1787 to 1788
The Constitutional Convention. Every state but Rhode Island sent delegates to the Constitutional Convention in Philadelphia. The gathering included some of the most respected and talented men in America. George Washington was named president.
Edmund Randolph proposed the "Virginia Plan," drafted by James Madison -- a plan that recommended an entirely new form of government, including an executive, a judiciary, and a legislature composed of two houses and including a number of representatives from each state based on their population.
Opposition came from the small states, which feared domination by the more populous states in the legislature. William Paterson proposed the "New Jersey Plan," which essentially revised the Articles of Confederation, preserving equal representation of the states. After much debate, the Convention rejected the New Jersey Plan, deciding instead to work toward an entirely new form of government.
The issue of representation in the two houses of the new national legislature became a major sticking point for the Convention. Roger Sherman was helpful in framing the "Connecticut Compromise," a plan that suggested representation in the lower house (the House of Representatives) based on population, and equal representation in the upper house (the Senate). With this compromise, the Convention succeeded in completing a rough draft of a constitution.
A Committee of Style was appointed to create a final draft; Gouverneur Morris was chosen to write it. After carefully reviewing the draft, the Convention approved the Constitution on September 17. After signing it and sending it to Congress, the Convention adjourned.
Northwest Ordinance. While the Constitutional Convention debated a new government, Congress decided upon a plan for governing all western territories north of the Ohio River. The Northwest Ordinance provided for a plan of government, the creation of states, the acceptance of each new state as an equal of the original states, freedom of religion, right to a trial by jury, public support of education, and the prohibition of slavery. Arthur St. Clair was named first governor of the territory.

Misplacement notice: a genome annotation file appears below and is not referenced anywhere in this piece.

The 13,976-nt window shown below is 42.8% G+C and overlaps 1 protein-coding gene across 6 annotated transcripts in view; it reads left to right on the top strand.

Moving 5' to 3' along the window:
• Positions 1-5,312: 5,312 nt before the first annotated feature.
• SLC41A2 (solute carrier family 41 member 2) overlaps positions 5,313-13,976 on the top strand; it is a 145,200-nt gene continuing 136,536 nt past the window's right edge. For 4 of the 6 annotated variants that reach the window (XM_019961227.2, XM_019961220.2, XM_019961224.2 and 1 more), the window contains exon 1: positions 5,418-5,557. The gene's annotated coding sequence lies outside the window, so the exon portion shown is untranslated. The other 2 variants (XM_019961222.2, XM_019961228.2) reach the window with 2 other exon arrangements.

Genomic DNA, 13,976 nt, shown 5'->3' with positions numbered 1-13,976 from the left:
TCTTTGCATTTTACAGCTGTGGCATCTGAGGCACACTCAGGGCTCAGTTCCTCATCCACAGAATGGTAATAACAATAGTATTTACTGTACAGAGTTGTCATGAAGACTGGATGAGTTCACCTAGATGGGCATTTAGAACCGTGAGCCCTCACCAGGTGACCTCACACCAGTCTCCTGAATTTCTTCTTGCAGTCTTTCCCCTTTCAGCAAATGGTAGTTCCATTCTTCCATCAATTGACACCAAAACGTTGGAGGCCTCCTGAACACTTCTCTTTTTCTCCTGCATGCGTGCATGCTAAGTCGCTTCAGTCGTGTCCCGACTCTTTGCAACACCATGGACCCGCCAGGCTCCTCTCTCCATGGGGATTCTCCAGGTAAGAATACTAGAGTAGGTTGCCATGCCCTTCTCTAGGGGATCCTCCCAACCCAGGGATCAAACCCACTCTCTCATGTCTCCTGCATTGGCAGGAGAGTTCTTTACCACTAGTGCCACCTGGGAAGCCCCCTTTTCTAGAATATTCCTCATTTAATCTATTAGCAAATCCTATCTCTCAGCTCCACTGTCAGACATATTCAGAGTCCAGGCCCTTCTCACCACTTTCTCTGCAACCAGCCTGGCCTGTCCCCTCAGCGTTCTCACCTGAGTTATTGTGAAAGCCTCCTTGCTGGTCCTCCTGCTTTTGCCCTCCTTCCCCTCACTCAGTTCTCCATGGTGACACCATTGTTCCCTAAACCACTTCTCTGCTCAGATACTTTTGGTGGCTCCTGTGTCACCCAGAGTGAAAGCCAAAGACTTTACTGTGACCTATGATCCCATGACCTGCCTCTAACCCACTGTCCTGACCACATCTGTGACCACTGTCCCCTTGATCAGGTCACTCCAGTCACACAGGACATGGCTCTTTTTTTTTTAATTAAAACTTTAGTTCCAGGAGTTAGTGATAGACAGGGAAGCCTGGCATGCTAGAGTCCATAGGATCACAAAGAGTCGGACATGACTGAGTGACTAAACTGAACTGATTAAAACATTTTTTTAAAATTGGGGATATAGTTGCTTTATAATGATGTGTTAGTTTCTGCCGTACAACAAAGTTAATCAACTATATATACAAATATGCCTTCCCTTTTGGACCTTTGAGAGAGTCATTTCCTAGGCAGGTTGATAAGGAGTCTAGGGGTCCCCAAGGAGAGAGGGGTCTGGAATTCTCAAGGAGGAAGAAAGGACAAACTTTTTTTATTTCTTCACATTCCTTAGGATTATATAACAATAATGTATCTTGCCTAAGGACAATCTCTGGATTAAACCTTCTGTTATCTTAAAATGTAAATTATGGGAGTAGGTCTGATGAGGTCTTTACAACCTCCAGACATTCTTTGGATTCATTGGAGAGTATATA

Congress Receives the Constitution. Although some congressmen were displeased at the Convention for doing far more than revising the Articles of Confederation, on September 28 Congress agreed to pass the Constitution on to the states, so each could debate it in separate ratifying conventions. Nine states had to agree to the new Constitution for it to go into effect.
"The Federalist." Supporters of the Constitution -- Federalists -- and opponents of the Constitution -- Antifederalists -- fought fiercely in the press. Seventy-seven essays, written anonymously by "Publius," appeared in New York newspapers, explaining and defending the new Constitution. These essays, published in book form with eight additional essays, were titled The Federalist. Written by Alexander Hamilton, James Madison, and John Jay, The Federalist was the most organized, coherent effort to defend the Constitution.
The Constitution Is Ratified by Nine States. On June 21, New Hampshire became the ninth state to ratify the new Constitution, making its adoption official. Preceding New Hampshire were Delaware, Pennsylvania, New Jersey, Georgia, Connecticut, Massachusetts, Maryland, and South Carolina. Virginia and New York ratified shortly after New Hampshire, followed by North Carolina in November 1789. Rhode Island was last to ratify, not joining the Union until May 1790.
Congress Steps Aside for a New Government. On July 2, Congress announced that the Constitution had been adopted. By September, a committee had prepared for the change in government, naming New York City as the temporary official capital, and setting dates for elections and for the meeting of the first Congress under the new Constitution. Congress completed its business on October 10. Its last action was the granting of ten square miles of land to Congress for a federal town.